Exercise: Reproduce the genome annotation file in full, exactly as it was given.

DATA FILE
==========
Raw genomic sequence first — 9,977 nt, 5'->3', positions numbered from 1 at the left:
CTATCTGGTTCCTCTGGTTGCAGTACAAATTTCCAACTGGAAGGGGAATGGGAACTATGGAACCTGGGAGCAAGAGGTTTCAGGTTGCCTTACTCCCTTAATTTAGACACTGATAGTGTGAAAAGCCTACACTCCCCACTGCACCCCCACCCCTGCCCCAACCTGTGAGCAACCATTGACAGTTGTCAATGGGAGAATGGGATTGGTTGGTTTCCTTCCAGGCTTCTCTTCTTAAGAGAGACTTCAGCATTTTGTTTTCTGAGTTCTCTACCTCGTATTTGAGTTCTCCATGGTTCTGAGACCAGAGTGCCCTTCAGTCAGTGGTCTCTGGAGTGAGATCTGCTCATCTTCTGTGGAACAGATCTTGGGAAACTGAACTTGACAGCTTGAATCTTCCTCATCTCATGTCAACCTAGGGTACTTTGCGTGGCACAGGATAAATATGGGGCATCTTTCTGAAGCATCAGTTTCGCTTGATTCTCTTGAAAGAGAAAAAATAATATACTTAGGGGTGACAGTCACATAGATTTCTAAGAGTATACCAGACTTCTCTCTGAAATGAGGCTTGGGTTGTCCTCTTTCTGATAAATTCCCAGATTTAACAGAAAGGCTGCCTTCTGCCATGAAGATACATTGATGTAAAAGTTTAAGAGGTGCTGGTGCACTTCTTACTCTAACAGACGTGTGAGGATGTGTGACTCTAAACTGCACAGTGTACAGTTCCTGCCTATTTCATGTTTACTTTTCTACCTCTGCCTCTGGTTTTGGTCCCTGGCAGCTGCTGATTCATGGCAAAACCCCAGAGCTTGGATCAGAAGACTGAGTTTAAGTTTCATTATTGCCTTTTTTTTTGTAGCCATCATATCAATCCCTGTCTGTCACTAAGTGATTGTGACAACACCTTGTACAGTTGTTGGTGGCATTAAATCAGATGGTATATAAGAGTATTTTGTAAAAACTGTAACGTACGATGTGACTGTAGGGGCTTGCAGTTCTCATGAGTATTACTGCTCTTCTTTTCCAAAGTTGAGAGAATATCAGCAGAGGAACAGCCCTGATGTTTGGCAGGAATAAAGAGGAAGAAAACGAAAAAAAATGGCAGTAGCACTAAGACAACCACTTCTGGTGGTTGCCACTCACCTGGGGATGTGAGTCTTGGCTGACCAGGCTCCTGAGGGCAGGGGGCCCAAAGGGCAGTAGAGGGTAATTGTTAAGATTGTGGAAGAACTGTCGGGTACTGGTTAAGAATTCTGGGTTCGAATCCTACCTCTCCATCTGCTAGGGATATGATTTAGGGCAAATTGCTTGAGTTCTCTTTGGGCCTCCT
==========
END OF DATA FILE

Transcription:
Raw genomic sequence first — 9,977 nt, 5'->3', positions numbered from 1 at the left:
CTATCTGGTTCCTCTGGTTGCAGTACAAATTTCCAACTGGAAGGGGAATGGGAACTATGGAACCTGGGAGCAAGAGGTTTCAGGTTGCCTTACTCCCTTAATTTAGACACTGATAGTGTGAAAAGCCTACACTCCCCACTGCACCCCCACCCCTGCCCCAACCTGTGAGCAACCATTGACAGTTGTCAATGGGAGAATGGGATTGGTTGGTTTCCTTCCAGGCTTCTCTTCTTAAGAGAGACTTCAGCATTTTGTTTTCTGAGTTCTCTACCTCGTATTTGAGTTCTCCATGGTTCTGAGACCAGAGTGCCCTTCAGTCAGTGGTCTCTGGAGTGAGATCTGCTCATCTTCTGTGGAACAGATCTTGGGAAACTGAACTTGACAGCTTGAATCTTCCTCATCTCATGTCAACCTAGGGTACTTTGCGTGGCACAGGATAAATATGGGGCATCTTTCTGAAGCATCAGTTTCGCTTGATTCTCTTGAAAGAGAAAAAATAATATACTTAGGGGTGACAGTCACATAGATTTCTAAGAGTATACCAGACTTCTCTCTGAAATGAGGCTTGGGTTGTCCTCTTTCTGATAAATTCCCAGATTTAACAGAAAGGCTGCCTTCTGCCATGAAGATACATTGATGTAAAAGTTTAAGAGGTGCTGGTGCACTTCTTACTCTAACAGACGTGTGAGGATGTGTGACTCTAAACTGCACAGTGTACAGTTCCTGCCTATTTCATGTTTACTTTTCTACCTCTGCCTCTGGTTTTGGTCCCTGGCAGCTGCTGATTCATGGCAAAACCCCAGAGCTTGGATCAGAAGACTGAGTTTAAGTTTCATTATTGCCTTTTTTTTTGTAGCCATCATATCAATCCCTGTCTGTCACTAAGTGATTGTGACAACACCTTGTACAGTTGTTGGTGGCATTAAATCAGATGGTATATAAGAGTATTTTGTAAAAACTGTAACGTACGATGTGACTGTAGGGGCTTGCAGTTCTCATGAGTATTACTGCTCTTCTTTTCCAAAGTTGAGAGAATATCAGCAGAGGAACAGCCCTGATGTTTGGCAGGAATAAAGAGGAAGAAAACGAAAAAAAATGGCAGTAGCACTAAGACAACCACTTCTGGTGGTTGCCACTCACCTGGGGATGTGAGTCTTGGCTGACCAGGCTCCTGAGGGCAGGGGGCCCAAAGGGCAGTAGAGGGTAATTGTTAAGATTGTGGAAGAACTGTCGGGTACTGGTTAAGAATTCTGGGTTCGAATCCTACCTCTCCATCTGCTAGGGATATGATTTAGGGCAAATTGCTTGAGTTCTCTTTGGGCCTCCT